# Calculate the probability that Juniors are the majority of random selection.

In a business school at ABC University, 1/6 of the enrollment are freshmen, 3/10 are sophomores, 1/3 are juniors and 1/5 are seniors. They compete with several other schools within their region in an annual financial case competition.

Three students were randomly selected to form a team for this year’s competition.

Calculate the probability that the juniors would make up the majority of the team.

I thought that this probability is equal to the probability that exactly 2 out 3 selected are juniors plus the probability that all 3 are juniors. Therefore, I computed the following:

$$P(exactly~2~juniors) = \frac13 \times \frac13 \times \frac23 = \frac2{27}$$ $$P(3~juniors) = (\frac13)^3$$ Therefore, $$P(juniors~make~up~the~majority)= \frac1{27} + \frac2{27} = \frac3{27}$$

My answer is wrong as I have only partially computed the probability. I would appreciate some explanation as what I am missing as I am having trouble figuring it out. Thank you

Your formula $\frac{1}{3}\cdot\frac{1}{3}\cdot \frac{2}{3}$ to pick the two juniors is the probability of first selecting two juniors, and then the non-junior. You can also first pick a junior, then a non-junior, and then a junior again, the probability of which is: $\frac{1}{3}\cdot\frac{2}{3}\cdot \frac{1}{3}$. And, of course, you can first pick the non-junior, and then the two juniors, with a probability of $\frac{2}{3}\cdot\frac{1}{3}\cdot \frac{1}{3}$.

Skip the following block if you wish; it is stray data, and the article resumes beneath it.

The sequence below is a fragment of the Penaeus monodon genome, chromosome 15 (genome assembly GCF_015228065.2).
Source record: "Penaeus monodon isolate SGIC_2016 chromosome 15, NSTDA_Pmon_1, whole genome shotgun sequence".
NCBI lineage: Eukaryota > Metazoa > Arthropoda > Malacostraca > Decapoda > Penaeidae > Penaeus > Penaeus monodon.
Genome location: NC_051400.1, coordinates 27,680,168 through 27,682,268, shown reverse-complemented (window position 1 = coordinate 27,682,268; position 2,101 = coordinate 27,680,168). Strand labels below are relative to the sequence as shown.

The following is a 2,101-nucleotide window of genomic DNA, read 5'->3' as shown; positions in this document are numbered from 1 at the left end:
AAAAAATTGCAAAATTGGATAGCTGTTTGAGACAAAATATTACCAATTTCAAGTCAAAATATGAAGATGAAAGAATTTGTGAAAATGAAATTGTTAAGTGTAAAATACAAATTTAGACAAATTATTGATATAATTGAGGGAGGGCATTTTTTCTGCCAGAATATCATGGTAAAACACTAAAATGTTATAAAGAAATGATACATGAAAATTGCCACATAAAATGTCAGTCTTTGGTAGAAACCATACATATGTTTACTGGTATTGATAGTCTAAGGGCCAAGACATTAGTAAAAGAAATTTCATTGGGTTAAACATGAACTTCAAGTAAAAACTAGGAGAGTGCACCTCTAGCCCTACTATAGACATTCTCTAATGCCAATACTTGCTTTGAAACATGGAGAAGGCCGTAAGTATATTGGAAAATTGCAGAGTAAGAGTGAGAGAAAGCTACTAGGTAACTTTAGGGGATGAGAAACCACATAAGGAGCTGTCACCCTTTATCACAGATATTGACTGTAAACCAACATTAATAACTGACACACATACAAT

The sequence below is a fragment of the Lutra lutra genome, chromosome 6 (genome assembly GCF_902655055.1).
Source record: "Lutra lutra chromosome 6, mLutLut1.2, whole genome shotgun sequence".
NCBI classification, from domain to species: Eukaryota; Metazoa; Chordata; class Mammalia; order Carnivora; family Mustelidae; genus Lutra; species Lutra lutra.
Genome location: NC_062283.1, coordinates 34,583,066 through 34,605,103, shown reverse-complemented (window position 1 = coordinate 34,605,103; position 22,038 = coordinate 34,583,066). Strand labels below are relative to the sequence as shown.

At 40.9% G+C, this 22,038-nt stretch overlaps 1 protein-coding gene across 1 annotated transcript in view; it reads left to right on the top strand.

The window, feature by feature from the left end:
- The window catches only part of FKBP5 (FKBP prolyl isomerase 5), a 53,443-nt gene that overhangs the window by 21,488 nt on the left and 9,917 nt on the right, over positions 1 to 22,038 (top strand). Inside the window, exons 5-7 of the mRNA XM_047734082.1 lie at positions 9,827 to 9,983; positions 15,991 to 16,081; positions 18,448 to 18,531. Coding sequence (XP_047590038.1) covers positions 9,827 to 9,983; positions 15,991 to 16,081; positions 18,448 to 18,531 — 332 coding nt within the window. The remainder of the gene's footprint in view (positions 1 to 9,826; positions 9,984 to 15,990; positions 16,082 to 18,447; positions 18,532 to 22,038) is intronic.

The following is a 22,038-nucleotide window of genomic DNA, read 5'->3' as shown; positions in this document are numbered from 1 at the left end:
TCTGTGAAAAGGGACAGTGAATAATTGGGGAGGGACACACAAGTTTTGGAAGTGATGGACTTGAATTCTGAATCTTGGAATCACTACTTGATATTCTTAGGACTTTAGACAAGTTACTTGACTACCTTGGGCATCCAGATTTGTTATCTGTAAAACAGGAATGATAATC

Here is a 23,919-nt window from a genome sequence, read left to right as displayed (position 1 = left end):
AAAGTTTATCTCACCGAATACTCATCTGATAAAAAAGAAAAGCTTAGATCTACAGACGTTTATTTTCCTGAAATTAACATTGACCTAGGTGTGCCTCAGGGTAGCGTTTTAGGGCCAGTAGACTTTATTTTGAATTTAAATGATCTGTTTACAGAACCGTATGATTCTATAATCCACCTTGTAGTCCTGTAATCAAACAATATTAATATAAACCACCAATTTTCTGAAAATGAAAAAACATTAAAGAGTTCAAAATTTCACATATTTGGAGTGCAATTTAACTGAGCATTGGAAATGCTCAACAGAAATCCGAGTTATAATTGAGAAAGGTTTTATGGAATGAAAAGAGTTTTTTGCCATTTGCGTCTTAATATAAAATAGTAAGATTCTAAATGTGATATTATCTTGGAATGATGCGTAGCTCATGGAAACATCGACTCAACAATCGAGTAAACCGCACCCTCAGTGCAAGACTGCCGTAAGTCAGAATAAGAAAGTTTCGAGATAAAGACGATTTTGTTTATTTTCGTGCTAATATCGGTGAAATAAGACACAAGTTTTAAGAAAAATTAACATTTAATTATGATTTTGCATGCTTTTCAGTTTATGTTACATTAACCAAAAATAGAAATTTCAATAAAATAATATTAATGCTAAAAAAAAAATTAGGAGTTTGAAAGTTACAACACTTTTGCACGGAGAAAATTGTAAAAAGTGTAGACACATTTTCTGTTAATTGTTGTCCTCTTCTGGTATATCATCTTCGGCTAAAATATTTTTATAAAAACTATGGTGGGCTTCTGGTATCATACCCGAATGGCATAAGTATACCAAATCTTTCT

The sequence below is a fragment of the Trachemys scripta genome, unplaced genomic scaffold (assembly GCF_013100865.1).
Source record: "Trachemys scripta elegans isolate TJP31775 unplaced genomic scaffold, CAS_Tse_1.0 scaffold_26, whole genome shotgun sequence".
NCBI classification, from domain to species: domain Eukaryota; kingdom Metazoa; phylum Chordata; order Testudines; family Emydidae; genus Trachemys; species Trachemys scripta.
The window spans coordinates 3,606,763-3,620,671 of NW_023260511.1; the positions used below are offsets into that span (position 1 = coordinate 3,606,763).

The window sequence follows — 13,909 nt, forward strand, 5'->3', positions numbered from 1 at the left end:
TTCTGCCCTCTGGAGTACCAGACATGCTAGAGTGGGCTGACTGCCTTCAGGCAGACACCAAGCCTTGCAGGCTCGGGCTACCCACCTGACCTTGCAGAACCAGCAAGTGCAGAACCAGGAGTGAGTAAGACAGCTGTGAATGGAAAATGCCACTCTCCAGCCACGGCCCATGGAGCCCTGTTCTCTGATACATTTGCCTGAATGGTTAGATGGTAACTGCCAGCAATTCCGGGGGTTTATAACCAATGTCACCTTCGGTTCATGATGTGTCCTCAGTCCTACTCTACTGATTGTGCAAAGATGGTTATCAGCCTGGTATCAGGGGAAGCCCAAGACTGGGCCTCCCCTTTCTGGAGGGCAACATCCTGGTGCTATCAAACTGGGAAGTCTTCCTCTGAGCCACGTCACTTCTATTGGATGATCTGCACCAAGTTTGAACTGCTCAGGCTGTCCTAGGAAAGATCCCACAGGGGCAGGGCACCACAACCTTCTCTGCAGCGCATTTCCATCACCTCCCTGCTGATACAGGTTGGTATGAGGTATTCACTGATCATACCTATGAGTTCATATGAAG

All these give you 2 juniors and 1 non-junior, so the probability of picking exactly 2 juniors is:

$\frac{1}{3}\cdot\frac{1}{3}\cdot \frac{2}{3}+\frac{1}{3}\cdot\frac{2}{3}\cdot \frac{1}{3}+\frac{2}{3}\cdot\frac{1}{3}\cdot \frac{1}{3} = \frac{6}{27}=\frac{2}{9}$

• I thought that the order in which I choose the students doesn't matter. It obviously does per your solution (thank you!). – the boy 88 Jul 13 '17 at 20:59
• Can I think of my sample space as all combinations of 3-student tuples? And the event I want is choosing exactly 2 juniors and 1 non-junior so the outcomes that satisfy the event are { JJSo, JJF, and JJSe}? So = sophomore, Se = senior, F= freshman. – the boy 88 Jul 13 '17 at 21:07
• @Kovs95 Yes, you can. And you can see them as unordered triples (basically sets with 3 elements), or as ordered triples. If seeing them as unordered, you need to multiply by 3 which is what sds did.. if you see them as ordered you get the formula I got. Same result of course! Now, there is really no need to distinguish between freshmen and sophomores and senior ... you just need to distinguish between junior (1/3 chance) and non-juniors (2/3 chance) – Bram28 Jul 13 '17 at 21:22

You can select the non-junior in 3 different ways (1st, 2nd, 3rd), so

$$P(exactly~2~juniors) = \frac13 \times \frac13 \times \frac23 \times 3 = \frac29$$

Thus

$$P(juniors~ make~ up~ the~ majority)=\frac29+\frac1{27}=\frac{7}{27}$$

• yes sorry I fixed the 2/3 probability of not selecting a junior. – the boy 88 Jul 13 '17 at 20:43
• yes, but this is not the only problem - see "times 3"! – sds Jul 13 '17 at 20:44